of the Omaha Athletic Club sought to discharge the
waiters who worked there for years, Dan Butler
who was living at the club, led the fight that pre
vented their discharge and kept a number of color
ed men in their jobs.
These things are a matter of record. They show
that Dan. B. Butler will prove himself a supporter
of our race in the city hall.
A vote for Dan B. Butler next Tuesday will be a
vote for the best isterests of the colored people and
give us assurance that we will ^ave a loyal friend
in the city council.
i *
-- (Political Advertisement)
Roy N. Towl
Present City' Commissioner
with service ia
Fire Department
Police Department
Public Improvements
Civil Engineer
Harry Knuden
Pro*ident Benson Cask
Coal Co.
President Benson
Hatchery Co.
In business in Omaha
more than 20 years.
Active in Benson civic
Emmett Hannon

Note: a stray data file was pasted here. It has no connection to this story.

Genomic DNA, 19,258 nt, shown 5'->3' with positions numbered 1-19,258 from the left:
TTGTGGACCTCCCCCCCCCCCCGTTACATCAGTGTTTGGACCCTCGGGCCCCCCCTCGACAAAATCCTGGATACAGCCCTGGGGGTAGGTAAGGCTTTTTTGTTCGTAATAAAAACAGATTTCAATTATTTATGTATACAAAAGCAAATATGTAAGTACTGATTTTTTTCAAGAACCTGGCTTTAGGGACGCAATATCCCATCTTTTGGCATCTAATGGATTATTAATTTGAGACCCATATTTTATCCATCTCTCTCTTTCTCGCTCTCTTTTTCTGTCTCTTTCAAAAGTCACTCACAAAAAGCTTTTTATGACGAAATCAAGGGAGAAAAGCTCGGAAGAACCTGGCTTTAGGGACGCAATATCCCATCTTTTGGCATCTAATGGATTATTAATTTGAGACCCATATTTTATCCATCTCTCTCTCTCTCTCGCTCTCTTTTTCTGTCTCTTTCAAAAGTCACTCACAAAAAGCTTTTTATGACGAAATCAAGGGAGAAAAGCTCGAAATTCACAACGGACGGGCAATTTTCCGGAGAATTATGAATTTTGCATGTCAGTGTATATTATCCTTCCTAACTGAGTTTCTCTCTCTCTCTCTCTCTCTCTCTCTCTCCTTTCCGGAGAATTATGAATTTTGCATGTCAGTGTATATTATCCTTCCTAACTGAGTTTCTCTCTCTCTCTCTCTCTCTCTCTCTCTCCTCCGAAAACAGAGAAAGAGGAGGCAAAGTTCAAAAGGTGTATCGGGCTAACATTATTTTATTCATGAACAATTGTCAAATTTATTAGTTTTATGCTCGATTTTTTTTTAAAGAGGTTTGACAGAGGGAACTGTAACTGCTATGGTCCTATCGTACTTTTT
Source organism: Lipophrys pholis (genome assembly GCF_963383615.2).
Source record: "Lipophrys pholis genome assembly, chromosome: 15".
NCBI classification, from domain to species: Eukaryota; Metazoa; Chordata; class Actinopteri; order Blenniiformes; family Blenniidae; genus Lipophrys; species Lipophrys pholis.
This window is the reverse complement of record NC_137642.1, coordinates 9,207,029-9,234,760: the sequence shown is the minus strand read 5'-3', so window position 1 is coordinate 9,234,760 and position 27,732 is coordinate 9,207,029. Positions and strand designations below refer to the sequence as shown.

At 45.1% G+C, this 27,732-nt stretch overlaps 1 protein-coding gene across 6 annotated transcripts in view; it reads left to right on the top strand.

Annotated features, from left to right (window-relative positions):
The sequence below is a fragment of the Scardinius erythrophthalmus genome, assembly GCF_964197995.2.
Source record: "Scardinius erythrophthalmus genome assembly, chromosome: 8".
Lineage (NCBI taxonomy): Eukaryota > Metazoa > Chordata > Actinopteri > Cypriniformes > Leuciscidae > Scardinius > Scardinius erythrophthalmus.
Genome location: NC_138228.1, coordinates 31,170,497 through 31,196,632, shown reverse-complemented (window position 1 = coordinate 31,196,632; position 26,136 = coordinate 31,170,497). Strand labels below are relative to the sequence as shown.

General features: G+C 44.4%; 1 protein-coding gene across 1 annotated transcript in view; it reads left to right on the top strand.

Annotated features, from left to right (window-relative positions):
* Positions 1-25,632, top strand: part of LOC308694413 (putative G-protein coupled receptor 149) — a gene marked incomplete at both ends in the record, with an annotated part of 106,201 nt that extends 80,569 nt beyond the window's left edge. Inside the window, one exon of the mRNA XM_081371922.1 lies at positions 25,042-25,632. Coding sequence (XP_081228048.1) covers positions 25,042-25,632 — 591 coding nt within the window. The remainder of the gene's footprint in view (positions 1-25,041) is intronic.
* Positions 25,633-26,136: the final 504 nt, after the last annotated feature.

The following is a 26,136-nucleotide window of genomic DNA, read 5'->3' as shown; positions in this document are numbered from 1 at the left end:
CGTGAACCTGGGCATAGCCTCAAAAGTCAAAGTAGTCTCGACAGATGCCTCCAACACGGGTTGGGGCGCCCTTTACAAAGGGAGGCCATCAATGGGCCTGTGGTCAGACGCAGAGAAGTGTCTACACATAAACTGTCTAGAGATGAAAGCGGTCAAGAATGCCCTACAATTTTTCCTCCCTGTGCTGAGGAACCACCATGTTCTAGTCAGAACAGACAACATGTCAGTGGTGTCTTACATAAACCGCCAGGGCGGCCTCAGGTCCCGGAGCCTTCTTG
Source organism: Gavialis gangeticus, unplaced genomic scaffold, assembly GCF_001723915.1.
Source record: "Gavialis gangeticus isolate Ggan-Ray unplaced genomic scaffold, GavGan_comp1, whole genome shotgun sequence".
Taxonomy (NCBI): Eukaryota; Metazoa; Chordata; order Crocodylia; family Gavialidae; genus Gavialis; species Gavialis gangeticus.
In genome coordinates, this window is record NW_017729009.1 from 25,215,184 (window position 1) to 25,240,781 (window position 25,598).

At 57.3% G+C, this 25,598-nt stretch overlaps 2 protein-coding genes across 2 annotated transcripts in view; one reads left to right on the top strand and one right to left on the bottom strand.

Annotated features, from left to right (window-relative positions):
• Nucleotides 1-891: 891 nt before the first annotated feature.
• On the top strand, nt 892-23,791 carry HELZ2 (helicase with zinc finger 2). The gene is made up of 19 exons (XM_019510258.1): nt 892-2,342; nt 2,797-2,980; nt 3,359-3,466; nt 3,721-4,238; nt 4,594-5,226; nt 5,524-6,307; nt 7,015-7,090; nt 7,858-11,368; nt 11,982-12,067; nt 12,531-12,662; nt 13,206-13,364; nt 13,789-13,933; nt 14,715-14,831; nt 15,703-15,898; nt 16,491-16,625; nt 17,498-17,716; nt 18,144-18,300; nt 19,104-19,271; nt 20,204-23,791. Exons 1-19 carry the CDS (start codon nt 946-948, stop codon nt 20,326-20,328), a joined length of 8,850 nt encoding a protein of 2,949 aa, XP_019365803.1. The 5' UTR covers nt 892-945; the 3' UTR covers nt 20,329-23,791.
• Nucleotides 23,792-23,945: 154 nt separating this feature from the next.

Secretary of Eckman
Chemical Co.
Graduate Creighton
Ex-Service man.
In business in Omaha for
over 15 years.
No Machine—Clear, Keen Thinking Business
Men—Sponsored by Taxpayers. "In UNION
There Is STRENGTH!" _ _
VOTE X Roy N. Towl
FOR p=,, , , .v
ALL |XJ Harry Knudsen
6 i [X] Emmett Hannon ,
. [X] Frank E. Frost
Harry Trustin
- *
Controlled by None L* I ^ K
* hrank Myers
P—1—pal—gWWMF^W^'M^1 1 ■■ mm
^ ■ a ^ mm » I *8 ~ H 4 V *"J ■ M ^8 ■ ■ f 8H a 8 H bb^E|
Frank E. Frost
President of Frost Battery
Former Auditor of
Armour & Co.
In business in Omaha for
more than 15 years.
Harry Trustin
Member of Building:
Materials firm of
Kraus & Trustin.
Professional Engineer.
Past Commander Omaha
Post, American Legion.
Frank Myers
Business—Life Insurance
Present member Omaha
School Board.
Active in Boy Scout